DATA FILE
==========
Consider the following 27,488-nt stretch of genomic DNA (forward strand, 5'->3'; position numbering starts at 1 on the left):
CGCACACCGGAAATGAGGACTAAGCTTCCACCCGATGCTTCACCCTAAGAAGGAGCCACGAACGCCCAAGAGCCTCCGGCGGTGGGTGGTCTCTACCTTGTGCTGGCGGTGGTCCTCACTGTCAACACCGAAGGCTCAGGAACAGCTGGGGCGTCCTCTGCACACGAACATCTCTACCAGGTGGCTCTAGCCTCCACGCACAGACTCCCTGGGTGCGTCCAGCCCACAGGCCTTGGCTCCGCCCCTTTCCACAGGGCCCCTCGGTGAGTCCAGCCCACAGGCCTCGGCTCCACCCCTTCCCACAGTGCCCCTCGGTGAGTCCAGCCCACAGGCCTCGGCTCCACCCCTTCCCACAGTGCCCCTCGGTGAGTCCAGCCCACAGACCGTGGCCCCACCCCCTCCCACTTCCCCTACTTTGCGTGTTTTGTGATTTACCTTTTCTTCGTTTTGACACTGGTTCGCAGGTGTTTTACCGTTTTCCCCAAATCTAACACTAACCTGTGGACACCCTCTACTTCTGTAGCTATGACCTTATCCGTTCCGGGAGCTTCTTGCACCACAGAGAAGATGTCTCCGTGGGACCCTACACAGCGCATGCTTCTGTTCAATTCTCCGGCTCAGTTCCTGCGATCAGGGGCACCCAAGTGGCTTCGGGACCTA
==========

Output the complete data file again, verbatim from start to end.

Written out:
Consider the following 27,488-nt stretch of genomic DNA (forward strand, 5'->3'; position numbering starts at 1 on the left):
CGCACACCGGAAATGAGGACTAAGCTTCCACCCGATGCTTCACCCTAAGAAGGAGCCACGAACGCCCAAGAGCCTCCGGCGGTGGGTGGTCTCTACCTTGTGCTGGCGGTGGTCCTCACTGTCAACACCGAAGGCTCAGGAACAGCTGGGGCGTCCTCTGCACACGAACATCTCTACCAGGTGGCTCTAGCCTCCACGCACAGACTCCCTGGGTGCGTCCAGCCCACAGGCCTTGGCTCCGCCCCTTTCCACAGGGCCCCTCGGTGAGTCCAGCCCACAGGCCTCGGCTCCACCCCTTCCCACAGTGCCCCTCGGTGAGTCCAGCCCACAGGCCTCGGCTCCACCCCTTCCCACAGTGCCCCTCGGTGAGTCCAGCCCACAGACCGTGGCCCCACCCCCTCCCACTTCCCCTACTTTGCGTGTTTTGTGATTTACCTTTTCTTCGTTTTGACACTGGTTCGCAGGTGTTTTACCGTTTTCCCCAAATCTAACACTAACCTGTGGACACCCTCTACTTCTGTAGCTATGACCTTATCCGTTCCGGGAGCTTCTTGCACCACAGAGAAGATGTCTCCGTGGGACCCTACACAGCGCATGCTTCTGTTCAATTCTCCGGCTCAGTTCCTGCGATCAGGGGCACCCAAGTGGCTTCGGGACCTA